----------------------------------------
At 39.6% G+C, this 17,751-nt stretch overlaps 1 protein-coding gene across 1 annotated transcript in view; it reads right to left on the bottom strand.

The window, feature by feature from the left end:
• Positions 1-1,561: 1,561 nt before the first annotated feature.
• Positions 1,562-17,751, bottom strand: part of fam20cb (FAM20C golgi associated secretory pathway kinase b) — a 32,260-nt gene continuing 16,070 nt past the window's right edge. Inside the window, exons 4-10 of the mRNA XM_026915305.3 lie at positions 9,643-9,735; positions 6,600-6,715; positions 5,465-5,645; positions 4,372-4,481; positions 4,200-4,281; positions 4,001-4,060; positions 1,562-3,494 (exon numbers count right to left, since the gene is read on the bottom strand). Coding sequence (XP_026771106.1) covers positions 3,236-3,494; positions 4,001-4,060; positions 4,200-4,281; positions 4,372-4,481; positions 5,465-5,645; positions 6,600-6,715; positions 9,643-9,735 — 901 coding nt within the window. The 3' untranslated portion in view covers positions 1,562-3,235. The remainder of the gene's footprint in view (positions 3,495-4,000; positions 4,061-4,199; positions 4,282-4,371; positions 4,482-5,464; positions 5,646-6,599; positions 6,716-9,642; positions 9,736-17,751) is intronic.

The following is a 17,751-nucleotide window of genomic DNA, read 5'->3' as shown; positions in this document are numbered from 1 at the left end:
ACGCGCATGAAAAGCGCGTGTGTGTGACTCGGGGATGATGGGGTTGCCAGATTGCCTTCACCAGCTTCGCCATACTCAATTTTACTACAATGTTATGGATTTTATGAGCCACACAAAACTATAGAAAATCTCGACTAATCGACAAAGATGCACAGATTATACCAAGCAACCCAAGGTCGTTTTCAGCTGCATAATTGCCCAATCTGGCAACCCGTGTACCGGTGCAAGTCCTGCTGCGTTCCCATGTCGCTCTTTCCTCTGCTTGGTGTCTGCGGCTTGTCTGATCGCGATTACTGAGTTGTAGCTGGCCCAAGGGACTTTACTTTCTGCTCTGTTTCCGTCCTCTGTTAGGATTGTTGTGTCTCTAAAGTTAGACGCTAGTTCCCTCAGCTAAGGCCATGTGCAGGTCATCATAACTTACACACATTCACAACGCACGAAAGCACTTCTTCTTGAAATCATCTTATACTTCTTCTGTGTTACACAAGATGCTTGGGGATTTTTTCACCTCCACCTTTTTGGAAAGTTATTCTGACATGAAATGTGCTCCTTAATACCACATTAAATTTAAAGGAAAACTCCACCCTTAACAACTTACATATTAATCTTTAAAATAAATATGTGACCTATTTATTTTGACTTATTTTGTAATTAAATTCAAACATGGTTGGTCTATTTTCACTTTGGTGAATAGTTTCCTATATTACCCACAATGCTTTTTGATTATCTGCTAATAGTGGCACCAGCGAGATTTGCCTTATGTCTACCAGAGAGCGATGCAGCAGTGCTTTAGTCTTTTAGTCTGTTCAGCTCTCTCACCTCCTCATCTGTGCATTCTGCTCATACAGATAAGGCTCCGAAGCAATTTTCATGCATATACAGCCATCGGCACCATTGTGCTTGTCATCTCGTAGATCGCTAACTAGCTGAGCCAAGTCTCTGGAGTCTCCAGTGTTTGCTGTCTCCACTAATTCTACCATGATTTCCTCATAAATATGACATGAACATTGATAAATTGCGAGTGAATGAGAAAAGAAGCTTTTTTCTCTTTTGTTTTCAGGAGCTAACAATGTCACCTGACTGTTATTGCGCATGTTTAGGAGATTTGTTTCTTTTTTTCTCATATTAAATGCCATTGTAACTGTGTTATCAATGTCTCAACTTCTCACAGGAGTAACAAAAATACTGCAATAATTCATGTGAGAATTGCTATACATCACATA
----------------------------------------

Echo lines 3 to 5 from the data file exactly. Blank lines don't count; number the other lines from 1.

• Positions 1-1,561: 1,561 nt before the first annotated feature.
• Positions 1,562-17,751, bottom strand: part of fam20cb (FAM20C golgi associated secretory pathway kinase b) — a 32,260-nt gene continuing 16,070 nt past the window's right edge. Inside the window, exons 4-10 of the mRNA XM_026915305.3 lie at positions 9,643-9,735; positions 6,600-6,715; positions 5,465-5,645; positions 4,372-4,481; positions 4,200-4,281; positions 4,001-4,060; positions 1,562-3,494 (exon numbers count right to left, since the gene is read on the bottom strand). Coding sequence (XP_026771106.1) covers positions 3,236-3,494; positions 4,001-4,060; positions 4,200-4,281; positions 4,372-4,481; positions 5,465-5,645; positions 6,600-6,715; positions 9,643-9,735 — 901 coding nt within the window. The 3' untranslated portion in view covers positions 1,562-3,235. The remainder of the gene's footprint in view (positions 3,495-4,000; positions 4,061-4,199; positions 4,282-4,371; positions 4,482-5,464; positions 5,646-6,599; positions 6,716-9,642; positions 9,736-17,751) is intronic.

The following is a 17,751-nucleotide window of genomic DNA, read 5'->3' as shown; positions in this document are numbered from 1 at the left end: